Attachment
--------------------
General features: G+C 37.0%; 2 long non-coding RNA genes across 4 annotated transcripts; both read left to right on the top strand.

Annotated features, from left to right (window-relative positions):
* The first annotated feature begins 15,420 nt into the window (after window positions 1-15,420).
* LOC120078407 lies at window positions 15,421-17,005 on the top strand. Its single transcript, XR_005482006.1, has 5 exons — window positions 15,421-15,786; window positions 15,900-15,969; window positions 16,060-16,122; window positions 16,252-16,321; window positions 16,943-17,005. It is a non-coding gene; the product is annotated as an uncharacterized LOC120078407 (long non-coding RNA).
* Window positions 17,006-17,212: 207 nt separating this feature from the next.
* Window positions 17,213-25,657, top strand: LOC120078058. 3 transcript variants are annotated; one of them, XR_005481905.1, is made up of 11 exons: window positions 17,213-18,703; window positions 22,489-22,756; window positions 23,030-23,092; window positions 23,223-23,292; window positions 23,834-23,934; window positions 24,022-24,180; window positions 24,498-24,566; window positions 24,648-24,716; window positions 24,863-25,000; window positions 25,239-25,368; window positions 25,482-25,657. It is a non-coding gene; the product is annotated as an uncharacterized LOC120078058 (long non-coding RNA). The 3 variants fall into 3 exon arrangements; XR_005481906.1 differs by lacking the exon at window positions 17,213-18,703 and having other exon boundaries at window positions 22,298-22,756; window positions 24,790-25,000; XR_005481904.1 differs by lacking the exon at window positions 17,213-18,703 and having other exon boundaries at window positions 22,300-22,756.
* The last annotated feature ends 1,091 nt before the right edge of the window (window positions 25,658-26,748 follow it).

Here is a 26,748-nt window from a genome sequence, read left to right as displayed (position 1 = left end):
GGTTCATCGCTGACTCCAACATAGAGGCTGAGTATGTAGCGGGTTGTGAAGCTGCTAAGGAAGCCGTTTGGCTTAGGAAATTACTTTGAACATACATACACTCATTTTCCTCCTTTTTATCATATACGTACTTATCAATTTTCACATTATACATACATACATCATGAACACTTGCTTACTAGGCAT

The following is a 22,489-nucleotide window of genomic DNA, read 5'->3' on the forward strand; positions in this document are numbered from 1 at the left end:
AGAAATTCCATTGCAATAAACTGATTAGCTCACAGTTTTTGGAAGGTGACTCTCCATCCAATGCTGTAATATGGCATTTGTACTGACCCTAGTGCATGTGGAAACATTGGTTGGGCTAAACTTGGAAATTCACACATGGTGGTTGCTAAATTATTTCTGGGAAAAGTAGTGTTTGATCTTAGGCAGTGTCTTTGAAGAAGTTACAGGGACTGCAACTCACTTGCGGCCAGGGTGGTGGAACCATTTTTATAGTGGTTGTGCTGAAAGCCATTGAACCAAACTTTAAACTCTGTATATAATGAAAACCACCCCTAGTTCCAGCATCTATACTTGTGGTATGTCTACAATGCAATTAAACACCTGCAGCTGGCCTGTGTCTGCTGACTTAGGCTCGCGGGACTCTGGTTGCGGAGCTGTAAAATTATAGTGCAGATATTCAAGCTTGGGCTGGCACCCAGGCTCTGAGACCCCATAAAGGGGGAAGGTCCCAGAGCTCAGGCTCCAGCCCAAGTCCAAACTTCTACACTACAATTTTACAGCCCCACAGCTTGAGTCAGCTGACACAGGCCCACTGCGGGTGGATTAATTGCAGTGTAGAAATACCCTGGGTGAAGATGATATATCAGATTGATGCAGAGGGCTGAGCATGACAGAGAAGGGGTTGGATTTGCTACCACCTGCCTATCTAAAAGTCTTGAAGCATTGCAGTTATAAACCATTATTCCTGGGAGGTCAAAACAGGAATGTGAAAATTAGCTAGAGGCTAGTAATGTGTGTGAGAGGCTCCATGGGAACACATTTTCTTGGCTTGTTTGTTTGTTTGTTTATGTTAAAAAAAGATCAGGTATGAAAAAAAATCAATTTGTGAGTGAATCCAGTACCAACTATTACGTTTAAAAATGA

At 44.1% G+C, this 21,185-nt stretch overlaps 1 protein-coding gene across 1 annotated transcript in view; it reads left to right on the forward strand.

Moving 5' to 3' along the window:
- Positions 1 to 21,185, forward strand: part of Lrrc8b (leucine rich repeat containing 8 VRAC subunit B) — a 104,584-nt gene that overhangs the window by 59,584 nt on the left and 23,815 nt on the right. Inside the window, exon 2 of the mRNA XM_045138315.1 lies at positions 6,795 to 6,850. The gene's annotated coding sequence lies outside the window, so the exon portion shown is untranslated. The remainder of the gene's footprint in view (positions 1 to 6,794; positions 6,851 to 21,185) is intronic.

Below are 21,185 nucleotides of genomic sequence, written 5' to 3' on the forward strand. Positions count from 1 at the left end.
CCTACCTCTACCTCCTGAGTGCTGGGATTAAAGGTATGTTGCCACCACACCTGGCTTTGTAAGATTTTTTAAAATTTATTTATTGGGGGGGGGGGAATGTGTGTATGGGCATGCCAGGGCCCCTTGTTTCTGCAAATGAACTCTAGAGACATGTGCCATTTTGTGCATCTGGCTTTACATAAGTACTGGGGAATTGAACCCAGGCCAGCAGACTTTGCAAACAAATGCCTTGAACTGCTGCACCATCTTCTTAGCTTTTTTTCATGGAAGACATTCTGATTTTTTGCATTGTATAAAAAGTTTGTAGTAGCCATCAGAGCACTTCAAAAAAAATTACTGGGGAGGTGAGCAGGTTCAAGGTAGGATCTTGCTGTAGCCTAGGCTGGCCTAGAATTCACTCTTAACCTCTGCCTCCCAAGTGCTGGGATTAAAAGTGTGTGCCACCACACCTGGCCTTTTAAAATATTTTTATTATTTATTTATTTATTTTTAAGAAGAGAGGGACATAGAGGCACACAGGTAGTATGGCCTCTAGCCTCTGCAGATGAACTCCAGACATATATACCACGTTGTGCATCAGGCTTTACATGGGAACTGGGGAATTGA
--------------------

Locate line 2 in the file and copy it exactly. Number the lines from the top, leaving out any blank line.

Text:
Annotated features, from left to right (window-relative positions):